Ever wonder what the evidence is regarding the role of ankyloglossia or tongue-tie in breastfeeding? Ever wonder what role ankyloglossia might play in not just breastfeeding but also speech, other feeding issues and even a social stigma? This week we share two systematic reviews by a team of authors focusing on ankyloglossia.
The first by McPheeters et al. (doi:10.1542/peds.2015-0658) systematically identified 29 studies on breastfeeding effectiveness with tongue-tie and found some evidence that frenotomy may be associated with improved breastfeeding—but how strong this evidence is can best be discerned by reading the review.
The other study found 13 studies consisting of randomized controlled trials, cohort studies, and case series, looking at by Chinnadurai et al (doi:10.1542/peds.2015-0660)) focused on the effect of tongue-tie on speech, feeding and social outcomes before and after frenotomy. While the benefits of frenotomy for reasons other than breastfeeding are highlighted, the evidence again may not be as strong as you might think it is.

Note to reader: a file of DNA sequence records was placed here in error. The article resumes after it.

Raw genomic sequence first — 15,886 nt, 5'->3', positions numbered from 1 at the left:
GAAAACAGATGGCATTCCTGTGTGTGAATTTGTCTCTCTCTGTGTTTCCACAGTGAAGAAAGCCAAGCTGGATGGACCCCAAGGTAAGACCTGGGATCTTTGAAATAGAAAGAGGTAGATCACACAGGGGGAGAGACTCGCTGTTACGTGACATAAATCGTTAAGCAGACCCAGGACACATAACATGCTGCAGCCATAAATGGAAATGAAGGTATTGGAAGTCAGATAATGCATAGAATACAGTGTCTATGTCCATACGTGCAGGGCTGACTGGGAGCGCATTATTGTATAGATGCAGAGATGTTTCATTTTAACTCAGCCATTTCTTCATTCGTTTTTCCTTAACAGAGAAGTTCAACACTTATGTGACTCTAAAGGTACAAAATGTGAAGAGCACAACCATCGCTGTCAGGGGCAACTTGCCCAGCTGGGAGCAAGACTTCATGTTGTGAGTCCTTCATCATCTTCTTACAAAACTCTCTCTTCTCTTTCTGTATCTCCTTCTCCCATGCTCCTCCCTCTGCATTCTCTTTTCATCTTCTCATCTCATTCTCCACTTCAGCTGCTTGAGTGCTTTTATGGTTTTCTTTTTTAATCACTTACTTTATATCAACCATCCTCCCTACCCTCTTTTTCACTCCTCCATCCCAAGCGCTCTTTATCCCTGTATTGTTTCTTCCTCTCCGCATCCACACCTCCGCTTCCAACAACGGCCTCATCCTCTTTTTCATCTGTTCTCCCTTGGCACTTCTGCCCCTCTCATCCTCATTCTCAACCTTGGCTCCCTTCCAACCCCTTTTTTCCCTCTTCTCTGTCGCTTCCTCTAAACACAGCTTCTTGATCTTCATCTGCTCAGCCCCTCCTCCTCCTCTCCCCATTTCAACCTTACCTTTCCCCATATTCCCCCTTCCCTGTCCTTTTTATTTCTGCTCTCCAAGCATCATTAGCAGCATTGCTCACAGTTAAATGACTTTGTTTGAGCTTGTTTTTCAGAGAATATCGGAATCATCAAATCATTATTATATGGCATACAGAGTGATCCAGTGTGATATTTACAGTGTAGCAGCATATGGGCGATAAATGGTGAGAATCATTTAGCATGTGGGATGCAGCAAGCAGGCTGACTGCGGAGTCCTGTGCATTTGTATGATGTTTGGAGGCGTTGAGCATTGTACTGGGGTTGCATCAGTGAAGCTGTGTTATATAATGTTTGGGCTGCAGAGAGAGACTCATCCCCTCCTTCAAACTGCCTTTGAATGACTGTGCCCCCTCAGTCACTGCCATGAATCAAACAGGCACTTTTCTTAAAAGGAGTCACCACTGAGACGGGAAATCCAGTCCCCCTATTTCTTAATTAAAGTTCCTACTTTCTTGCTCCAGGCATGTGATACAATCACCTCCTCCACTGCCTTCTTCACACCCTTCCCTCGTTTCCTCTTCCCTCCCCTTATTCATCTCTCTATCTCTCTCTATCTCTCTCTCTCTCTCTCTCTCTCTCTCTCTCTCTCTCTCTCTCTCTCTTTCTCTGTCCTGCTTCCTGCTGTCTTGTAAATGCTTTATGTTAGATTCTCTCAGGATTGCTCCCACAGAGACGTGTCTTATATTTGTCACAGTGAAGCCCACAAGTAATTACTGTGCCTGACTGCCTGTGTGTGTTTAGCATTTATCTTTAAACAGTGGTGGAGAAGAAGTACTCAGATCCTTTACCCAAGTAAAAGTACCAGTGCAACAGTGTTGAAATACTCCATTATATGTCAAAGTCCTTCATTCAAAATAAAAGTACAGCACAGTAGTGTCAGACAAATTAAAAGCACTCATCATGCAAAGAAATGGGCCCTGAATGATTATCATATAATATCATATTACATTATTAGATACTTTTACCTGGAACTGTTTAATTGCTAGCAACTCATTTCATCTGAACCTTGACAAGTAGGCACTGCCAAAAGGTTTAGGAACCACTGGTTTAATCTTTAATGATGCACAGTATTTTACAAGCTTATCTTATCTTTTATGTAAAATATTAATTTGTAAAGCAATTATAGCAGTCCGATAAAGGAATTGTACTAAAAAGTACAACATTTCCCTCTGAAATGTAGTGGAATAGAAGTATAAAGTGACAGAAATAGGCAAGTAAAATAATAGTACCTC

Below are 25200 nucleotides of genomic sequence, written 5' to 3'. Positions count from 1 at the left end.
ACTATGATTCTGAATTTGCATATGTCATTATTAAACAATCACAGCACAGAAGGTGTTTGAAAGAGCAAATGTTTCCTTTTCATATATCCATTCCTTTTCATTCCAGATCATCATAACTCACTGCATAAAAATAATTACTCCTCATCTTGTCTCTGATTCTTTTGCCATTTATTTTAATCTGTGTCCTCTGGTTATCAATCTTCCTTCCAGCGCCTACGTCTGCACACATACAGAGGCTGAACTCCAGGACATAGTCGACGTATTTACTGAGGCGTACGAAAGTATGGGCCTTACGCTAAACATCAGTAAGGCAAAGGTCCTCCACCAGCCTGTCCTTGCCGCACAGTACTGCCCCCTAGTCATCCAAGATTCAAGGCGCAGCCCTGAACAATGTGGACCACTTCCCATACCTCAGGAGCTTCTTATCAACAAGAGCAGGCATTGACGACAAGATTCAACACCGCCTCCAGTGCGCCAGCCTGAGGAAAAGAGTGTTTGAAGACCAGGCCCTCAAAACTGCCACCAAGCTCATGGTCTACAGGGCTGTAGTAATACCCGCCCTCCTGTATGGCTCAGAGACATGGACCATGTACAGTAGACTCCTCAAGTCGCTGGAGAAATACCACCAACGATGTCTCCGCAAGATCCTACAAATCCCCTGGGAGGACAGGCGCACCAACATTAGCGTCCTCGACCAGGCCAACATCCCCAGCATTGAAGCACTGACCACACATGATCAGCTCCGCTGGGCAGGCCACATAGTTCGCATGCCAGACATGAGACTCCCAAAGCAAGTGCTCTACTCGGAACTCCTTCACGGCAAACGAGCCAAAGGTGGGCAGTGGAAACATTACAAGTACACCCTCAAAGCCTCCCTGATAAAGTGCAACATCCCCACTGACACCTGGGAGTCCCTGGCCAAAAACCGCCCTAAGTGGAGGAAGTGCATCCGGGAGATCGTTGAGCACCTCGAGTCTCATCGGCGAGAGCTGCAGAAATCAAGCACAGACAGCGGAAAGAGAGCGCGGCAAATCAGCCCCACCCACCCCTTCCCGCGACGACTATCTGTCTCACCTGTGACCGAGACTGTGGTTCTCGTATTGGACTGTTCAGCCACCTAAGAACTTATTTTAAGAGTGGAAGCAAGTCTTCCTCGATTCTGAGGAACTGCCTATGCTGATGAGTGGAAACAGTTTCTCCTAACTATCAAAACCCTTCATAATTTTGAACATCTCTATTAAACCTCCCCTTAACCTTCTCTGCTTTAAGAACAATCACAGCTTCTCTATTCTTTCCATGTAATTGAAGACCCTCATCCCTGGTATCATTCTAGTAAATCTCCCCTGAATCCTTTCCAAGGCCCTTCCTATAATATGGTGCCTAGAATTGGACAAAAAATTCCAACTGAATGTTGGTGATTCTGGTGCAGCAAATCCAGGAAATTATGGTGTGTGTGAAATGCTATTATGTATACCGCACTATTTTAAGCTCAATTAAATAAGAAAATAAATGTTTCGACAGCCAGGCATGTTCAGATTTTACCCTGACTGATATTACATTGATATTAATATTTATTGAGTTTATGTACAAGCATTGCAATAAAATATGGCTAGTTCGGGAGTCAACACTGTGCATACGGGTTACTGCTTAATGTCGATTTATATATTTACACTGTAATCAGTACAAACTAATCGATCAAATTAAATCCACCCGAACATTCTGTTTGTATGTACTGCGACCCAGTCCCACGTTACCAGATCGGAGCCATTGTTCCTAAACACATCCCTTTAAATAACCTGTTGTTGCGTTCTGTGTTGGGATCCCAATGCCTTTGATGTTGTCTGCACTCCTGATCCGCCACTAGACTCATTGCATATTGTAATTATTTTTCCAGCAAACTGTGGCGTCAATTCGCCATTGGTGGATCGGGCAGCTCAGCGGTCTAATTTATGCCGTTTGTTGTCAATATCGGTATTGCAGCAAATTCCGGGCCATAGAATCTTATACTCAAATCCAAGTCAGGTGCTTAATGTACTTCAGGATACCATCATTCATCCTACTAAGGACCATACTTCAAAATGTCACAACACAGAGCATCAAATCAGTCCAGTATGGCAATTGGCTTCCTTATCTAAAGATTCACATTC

There is more than a mouthful of information to glean from both these two systematic reviews—but we would also love to glean your own personal experience of how you have dealt with anykyloglossia in your own practice. Share your impressions by responding to this blog, or via an e-letter or a posting on our Facebook or Twitter sites.